If you’ve ever dipped so much as a toe into investing, you’ve probably heard about the Standard & Poor’s 500 Index.
The S&P 500 is the most common index used to track the performance of the U.S. stock market. It is based on the stock prices of 500 of the largest companies that trade on the New York Stock Exchange or the NASDAQ.
The S&P 500 is often hailed as a representation of the entire U.S. stock market and American business as a whole, but that is not entirely accurate. While it does give you exposure to a broad swath of the economy, it is heavily weighted toward specific market capitalizations, sectors, and industries, which is important to know if you are seeking to build a diversified equity portfolio.
S&P 500 Market Capitalizations
By design, the S&P 500 includes only large companies. Only the biggest companies with massive market capitalizations ($9.8 billion or more) are included—think of large firms such as Apple, Microsoft, Amazon.com, Facebook, and Alphabet, the parent company of Google. One could argue that the S&P 500 is 100% weighted toward large-cap firms, though many of the biggest firms would technically be considered mega-cap.
It's important for investors to know that while investing in the S&P 500 can give great returns, they may be missing out on returns from medium-sized and small companies. Those who are looking for exposure to smaller firms should consider investments that track the S&P 400, consisting of the top mid-cap companies, or the Russell 2000, which features mostly smaller companies.
Those who are looking for exposure to smaller firms should consider investments that track the S&P 400, consisting of the top mid-cap companies, or the Russell 2000, which features mostly smaller companies.
S&P 500 Sector and Industry Weighting
Any attempt to diversify your stock portfolio should include some attempt at diversification according to sector and industry. In fact, some investment strategies suggest a perfect balance of sectors, because any sector can be the best-performing group in any given year.
In recent years, certain sectors and industries have performed better than others, and that is now reflected in the makeup of the S&P 500. It also means that many sectors won't be as represented in the index.
As of December 22, 2020, the breakdown of sectors in the S&P 500 was as follows, according to State Street Advisors (the creator of the SPDR S&P 500 ETF Trust, an exchange-traded fund that seeks to track the performance of the S&P 500):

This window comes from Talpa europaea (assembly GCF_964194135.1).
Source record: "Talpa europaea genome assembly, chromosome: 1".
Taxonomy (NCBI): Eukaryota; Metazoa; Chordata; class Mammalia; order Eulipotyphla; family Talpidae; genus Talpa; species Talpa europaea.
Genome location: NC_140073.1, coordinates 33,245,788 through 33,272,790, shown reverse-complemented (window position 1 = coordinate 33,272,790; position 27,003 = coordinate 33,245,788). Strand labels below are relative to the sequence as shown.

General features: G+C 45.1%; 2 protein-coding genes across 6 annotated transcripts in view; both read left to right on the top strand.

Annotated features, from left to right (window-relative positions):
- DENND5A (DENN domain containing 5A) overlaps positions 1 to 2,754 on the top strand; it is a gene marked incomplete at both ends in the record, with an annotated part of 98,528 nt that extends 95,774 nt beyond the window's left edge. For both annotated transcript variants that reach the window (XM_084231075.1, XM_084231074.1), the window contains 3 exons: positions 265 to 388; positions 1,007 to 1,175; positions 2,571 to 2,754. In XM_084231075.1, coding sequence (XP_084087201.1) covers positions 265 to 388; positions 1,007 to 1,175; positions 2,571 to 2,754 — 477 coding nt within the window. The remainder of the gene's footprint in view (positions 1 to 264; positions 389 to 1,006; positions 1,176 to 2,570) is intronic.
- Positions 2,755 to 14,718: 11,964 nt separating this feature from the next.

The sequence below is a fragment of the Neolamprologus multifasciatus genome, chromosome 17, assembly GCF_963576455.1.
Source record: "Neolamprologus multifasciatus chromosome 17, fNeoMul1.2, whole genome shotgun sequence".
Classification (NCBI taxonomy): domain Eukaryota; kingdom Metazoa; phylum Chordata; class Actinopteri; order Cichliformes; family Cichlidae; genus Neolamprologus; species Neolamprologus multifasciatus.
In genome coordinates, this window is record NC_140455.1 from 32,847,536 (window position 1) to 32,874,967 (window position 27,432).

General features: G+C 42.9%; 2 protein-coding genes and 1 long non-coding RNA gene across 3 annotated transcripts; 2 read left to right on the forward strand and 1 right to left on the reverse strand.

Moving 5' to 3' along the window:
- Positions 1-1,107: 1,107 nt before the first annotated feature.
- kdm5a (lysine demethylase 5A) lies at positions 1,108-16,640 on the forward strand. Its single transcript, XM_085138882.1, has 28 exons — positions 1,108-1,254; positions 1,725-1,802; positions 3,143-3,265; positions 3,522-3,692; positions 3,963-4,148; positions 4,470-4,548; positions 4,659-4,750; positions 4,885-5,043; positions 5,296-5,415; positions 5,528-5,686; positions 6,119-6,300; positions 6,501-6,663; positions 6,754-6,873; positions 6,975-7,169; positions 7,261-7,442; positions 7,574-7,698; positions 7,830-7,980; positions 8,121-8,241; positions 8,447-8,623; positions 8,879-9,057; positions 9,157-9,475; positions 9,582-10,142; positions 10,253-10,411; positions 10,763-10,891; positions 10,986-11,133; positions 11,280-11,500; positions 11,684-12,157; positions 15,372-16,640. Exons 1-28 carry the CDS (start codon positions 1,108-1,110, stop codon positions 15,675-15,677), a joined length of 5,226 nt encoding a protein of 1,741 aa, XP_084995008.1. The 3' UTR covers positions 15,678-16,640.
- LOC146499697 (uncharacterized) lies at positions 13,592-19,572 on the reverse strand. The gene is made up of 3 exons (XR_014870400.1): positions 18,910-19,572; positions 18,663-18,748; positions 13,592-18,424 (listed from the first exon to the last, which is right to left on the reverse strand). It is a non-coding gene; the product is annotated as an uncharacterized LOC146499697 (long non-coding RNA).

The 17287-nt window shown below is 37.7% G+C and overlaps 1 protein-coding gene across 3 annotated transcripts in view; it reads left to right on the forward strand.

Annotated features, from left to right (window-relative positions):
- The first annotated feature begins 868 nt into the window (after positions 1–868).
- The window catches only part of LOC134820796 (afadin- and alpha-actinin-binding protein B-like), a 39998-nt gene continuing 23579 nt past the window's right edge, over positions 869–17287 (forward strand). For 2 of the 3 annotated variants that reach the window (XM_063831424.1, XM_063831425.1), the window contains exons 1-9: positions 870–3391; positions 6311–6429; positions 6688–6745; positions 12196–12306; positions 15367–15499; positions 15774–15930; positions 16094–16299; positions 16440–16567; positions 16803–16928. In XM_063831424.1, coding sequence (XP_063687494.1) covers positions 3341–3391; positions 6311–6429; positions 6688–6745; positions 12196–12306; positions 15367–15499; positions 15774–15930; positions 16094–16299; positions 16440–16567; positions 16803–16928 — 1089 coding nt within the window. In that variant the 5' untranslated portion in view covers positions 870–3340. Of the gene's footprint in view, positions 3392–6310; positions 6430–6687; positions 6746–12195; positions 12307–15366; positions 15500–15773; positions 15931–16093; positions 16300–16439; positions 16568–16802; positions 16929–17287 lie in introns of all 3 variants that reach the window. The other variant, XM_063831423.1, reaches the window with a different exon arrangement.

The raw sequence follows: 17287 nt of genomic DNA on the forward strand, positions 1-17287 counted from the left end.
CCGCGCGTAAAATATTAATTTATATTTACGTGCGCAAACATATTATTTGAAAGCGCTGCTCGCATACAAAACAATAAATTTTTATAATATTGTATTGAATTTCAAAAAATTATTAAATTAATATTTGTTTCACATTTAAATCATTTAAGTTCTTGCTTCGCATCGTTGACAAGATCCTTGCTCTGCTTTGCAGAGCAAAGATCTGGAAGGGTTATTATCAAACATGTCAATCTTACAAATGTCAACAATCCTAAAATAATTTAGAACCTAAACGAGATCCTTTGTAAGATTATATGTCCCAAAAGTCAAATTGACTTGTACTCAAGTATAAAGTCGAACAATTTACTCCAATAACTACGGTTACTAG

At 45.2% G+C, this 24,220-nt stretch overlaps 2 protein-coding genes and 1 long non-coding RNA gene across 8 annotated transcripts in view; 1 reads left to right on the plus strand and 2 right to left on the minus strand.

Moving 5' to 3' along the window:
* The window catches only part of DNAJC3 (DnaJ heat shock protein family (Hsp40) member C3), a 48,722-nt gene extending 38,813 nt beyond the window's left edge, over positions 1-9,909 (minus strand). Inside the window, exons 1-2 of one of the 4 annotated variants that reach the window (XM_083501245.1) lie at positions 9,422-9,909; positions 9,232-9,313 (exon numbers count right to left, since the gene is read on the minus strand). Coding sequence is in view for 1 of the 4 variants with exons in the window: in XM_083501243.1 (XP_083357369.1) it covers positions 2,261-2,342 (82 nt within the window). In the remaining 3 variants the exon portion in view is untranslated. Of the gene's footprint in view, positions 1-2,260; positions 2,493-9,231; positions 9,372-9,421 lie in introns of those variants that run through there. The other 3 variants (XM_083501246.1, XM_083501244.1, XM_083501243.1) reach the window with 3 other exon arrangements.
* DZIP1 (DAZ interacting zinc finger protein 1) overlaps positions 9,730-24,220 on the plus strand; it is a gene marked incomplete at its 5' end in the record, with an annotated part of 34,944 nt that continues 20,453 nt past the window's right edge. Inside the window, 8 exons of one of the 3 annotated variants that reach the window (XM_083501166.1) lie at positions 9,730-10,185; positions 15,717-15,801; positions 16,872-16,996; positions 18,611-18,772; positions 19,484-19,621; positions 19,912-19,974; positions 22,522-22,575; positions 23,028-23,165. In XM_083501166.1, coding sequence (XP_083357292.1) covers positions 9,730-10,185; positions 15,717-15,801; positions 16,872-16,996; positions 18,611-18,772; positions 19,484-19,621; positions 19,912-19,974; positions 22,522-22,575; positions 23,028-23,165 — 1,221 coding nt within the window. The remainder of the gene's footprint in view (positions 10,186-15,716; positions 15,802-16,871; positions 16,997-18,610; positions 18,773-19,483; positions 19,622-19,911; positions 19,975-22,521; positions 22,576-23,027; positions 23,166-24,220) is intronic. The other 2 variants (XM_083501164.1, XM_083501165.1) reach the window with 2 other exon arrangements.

- Information technology: 27.60%
- Health care: 13.44%
- Consumer discretionary: 12.70%
- Communication services: 10.79%
- Financials: 10.34%
- Industrials: 8.47%
- Consumer staples: 6.55%
- Utilities: 2.73%
- Materials: 2.64%
- Real estate: 2.41%
- Energy: 2.33%
As you can see, the S&P is heavily weighted toward tech, health care, and consumer discretionary stocks. Meanwhile, there aren't as many utilities, real estate companies, or firms involved in producing and selling raw materials.
This weighting has changed greatly over the years. Look back 25 years, and you’ll likely see far fewer tech companies and more emphasis on consumer discretionary and communications companies. Go back 50 years, and the mix will look even more different.
Why It Matters
The weighting of the S&P 500 should be important to you, because the index is not always a representation of the types of companies performing the best in any given year. For example, while consumer discretionary may have been the top-performing sector in 2015, it ranked third in 2017 and seventh in 2019. The communications services sector was last in performance in 2017 but had ranked second just one year earlier. The financials sector was dead last in 2007 and 2008, in the midst of the financial crisis, but it claimed the top spot in 2012 and performed third-best in 2019.
Predicting which sectors will perform best in any given year is very difficult, which is why diversification is key.
How to Supplement the S&P 500
Investing in the S&P 500 through a low-cost index fund can provide a very strong base for most stock portfolios. But to get broad diversification among market caps and sectors, it may help to expand your reach.
Fortunately, there are mutual funds and exchange-traded funds (ETFs) that provide exposure to whatever you may be seeking. An investor who is looking to boost their portfolio by purchasing small-cap stocks can buy shares of an index fund designed to mirror the Russell 2000. If you want to invest more in financial stocks, you can access funds comprising a wide range of banks and financial services firms.
There are also mutual funds and ETFs that offer broad exposure to the entire stock market, including all market caps and sectors. Vanguard’s Total Stock Market ETF and the S&P Total Stock Market ETF from iShares are two popular examples.
A Word About International
Most investors who build their portfolios entirely out of U.S. equities will probably make out fine. America is still the largest and most dynamic economy in the world, after all, but there are many instances when events and growth cycles allow markets outside the U.S. to perform better.
Many financial advisors suggest carving out a portion of your stock portfolio to equities based in Europe, Asia, South America, and emerging markets. There are many mutual funds and ETFs that are designed to take advantage of these non-U.S. opportunities.